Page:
Drifting from church at university: understanding and responding to the narrative of Christian students

Smith, Megan Rachel (2022). Drifting from church at university: understanding and responding to the narrative of Christian students. University of Birmingham. Other

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This thesis represents a heuristic empirical investigation into the abatement in church attendance amongst Christian students which occurs on transition to university, arising from theological reflection on my experience and practice as a university chaplain and vicar of a student-facing church. The aim was to deepen understanding and enhance response to the context from a practical theological perspective.

Using mixed methods, including a student survey and interviews with students and church leaders, I studied the experiences of students in childhood, teenage years prior to university and after transition to university to listen to and understand their narratives and the factors which had influence those narratives. I engaged church leaders to understand current responses in practice.

The research shows that early faith is built on belonging and community. Strength of appropriation of personal faith is significant in whether faith thrives when belonging is removed on transition to university. Finding a sense of belonging is crucial to church attendance at university but students are not always aware what the elements critical to this belonging are until they find it or have the opportunity to reflect on what those elements are. Actions of church intended to attract students can skew student’s perceptions of the broader picture of churches available to them. Students interact with the possibility of church attendance at university within a more general experience of overwhelming found in university transition.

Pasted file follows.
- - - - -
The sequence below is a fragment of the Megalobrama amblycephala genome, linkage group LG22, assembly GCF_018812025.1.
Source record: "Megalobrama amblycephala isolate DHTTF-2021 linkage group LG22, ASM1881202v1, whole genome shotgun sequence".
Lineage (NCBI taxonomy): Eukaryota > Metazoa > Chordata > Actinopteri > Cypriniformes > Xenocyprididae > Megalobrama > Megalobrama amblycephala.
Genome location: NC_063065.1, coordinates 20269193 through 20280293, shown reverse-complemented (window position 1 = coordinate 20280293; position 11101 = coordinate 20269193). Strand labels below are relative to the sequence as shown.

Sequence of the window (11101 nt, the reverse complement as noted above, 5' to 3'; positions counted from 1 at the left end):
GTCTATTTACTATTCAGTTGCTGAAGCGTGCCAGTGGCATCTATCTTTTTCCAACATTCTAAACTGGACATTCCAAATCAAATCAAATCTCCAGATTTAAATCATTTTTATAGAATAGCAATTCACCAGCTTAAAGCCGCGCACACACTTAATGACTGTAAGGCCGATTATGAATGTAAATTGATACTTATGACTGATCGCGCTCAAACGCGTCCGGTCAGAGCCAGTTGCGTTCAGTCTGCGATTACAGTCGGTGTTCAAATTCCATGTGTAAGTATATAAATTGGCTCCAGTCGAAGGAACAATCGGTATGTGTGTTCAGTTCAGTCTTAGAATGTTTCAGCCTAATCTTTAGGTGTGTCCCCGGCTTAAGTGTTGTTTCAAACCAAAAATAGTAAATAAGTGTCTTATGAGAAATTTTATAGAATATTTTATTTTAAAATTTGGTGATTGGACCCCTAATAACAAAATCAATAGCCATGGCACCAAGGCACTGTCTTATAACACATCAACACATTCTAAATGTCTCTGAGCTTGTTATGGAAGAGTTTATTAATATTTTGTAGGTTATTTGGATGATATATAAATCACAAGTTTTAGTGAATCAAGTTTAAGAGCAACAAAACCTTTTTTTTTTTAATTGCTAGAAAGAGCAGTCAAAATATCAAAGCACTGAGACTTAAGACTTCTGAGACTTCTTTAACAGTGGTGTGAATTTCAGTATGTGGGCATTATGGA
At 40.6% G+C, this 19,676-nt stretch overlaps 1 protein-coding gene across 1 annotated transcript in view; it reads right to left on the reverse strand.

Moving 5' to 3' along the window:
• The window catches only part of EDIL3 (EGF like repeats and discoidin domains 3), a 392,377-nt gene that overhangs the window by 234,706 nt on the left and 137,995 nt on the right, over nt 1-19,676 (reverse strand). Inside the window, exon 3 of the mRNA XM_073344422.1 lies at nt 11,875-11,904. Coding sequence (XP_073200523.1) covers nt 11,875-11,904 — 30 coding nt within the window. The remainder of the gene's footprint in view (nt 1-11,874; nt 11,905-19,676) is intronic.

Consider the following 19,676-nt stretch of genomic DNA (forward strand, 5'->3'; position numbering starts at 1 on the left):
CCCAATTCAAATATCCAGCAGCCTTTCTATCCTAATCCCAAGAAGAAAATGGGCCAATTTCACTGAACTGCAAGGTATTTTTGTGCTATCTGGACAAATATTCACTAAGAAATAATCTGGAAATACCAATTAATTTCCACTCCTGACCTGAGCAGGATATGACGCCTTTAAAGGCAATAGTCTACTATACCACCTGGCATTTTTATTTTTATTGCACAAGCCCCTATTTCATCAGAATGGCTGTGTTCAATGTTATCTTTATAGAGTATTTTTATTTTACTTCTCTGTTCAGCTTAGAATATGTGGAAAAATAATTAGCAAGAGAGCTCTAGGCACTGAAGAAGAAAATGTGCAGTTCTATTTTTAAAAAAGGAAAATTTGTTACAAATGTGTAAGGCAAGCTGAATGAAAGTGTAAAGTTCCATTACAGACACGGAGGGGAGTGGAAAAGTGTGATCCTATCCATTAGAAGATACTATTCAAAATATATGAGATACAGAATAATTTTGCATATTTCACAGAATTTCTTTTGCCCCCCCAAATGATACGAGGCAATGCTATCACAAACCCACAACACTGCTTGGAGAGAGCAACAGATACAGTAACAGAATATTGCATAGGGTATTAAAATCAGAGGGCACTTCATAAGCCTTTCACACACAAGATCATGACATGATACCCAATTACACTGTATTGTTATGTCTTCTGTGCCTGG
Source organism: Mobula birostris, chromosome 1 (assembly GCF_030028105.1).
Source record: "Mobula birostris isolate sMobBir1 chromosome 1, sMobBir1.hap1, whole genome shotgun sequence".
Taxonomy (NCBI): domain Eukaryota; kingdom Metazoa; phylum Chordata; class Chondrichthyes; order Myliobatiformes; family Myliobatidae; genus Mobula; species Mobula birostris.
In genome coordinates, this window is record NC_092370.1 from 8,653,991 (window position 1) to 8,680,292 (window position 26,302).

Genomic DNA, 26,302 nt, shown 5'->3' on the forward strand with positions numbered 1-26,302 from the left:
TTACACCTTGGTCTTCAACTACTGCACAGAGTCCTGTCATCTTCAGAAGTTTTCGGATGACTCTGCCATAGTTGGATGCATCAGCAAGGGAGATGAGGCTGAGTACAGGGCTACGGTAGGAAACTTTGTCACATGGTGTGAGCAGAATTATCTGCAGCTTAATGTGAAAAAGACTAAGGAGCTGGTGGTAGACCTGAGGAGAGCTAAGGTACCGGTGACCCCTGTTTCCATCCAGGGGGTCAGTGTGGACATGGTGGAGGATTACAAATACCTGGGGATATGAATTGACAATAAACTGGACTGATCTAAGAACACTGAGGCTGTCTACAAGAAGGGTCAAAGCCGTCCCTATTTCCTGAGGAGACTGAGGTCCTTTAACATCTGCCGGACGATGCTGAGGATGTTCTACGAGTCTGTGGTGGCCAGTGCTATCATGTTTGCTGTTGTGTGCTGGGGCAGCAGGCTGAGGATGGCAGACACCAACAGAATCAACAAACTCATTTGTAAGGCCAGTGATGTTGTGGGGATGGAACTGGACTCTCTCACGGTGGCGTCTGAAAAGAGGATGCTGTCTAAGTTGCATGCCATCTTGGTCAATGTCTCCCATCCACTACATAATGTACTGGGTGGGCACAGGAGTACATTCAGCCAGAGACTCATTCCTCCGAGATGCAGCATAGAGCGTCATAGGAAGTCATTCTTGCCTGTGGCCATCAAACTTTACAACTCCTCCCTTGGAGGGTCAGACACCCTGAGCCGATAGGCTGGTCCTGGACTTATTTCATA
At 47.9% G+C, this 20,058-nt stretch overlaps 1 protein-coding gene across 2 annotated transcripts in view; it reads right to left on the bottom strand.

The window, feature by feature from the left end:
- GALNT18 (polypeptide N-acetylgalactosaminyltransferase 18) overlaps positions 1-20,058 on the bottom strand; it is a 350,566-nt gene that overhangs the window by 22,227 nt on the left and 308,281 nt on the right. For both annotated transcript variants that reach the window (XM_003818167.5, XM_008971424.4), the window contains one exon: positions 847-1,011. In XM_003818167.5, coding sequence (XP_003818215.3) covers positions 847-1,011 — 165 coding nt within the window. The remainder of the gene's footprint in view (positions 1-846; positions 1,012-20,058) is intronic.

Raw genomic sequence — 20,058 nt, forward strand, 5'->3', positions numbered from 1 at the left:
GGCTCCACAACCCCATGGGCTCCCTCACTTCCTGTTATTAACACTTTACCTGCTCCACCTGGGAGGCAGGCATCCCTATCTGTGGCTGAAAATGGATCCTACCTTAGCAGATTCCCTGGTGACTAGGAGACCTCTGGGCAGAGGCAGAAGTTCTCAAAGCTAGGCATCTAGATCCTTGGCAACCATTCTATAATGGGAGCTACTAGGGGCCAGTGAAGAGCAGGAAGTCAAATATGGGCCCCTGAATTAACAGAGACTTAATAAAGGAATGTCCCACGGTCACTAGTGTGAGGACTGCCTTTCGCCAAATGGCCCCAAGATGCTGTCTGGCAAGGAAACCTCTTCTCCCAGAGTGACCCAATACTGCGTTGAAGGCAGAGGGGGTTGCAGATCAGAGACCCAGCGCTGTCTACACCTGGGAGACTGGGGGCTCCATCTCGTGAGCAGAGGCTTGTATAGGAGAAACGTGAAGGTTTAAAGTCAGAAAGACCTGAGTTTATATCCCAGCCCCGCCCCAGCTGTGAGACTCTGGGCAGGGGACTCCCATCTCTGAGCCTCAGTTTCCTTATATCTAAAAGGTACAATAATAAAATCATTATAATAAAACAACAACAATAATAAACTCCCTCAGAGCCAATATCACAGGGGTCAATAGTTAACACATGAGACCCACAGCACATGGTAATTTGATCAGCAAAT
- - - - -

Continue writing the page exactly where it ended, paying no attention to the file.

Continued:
Through exploring the findings further through the lenses of transition as multiple overwhelmings, churches’ use of marketing, and the power of personal narrative, I conclude that the research points to three areas for fruitful development in practice. These areas are reconceptualising the problem as multiple overwhelmings, reflecting on the effects of church approaches to marketing, both positive and negative, and attentive listening to student faith narratives as well as helping students integrate their faith and experiences into their own narrative identity, both before and during transition to university.

Type of Work: Thesis (Other)
Award Type: Other
Licence: All rights reserved
College/Faculty: Colleges (2008 onwards) > College of Arts & Law
School or Department: School of Philosophy, Theology and Religion, Department of Theology and Religion
Funders: None/not applicable
Subjects: B Philosophy. Psychology. Religion > BV Practical Theology
URI: http://etheses.bham.ac.uk/id/eprint/12414


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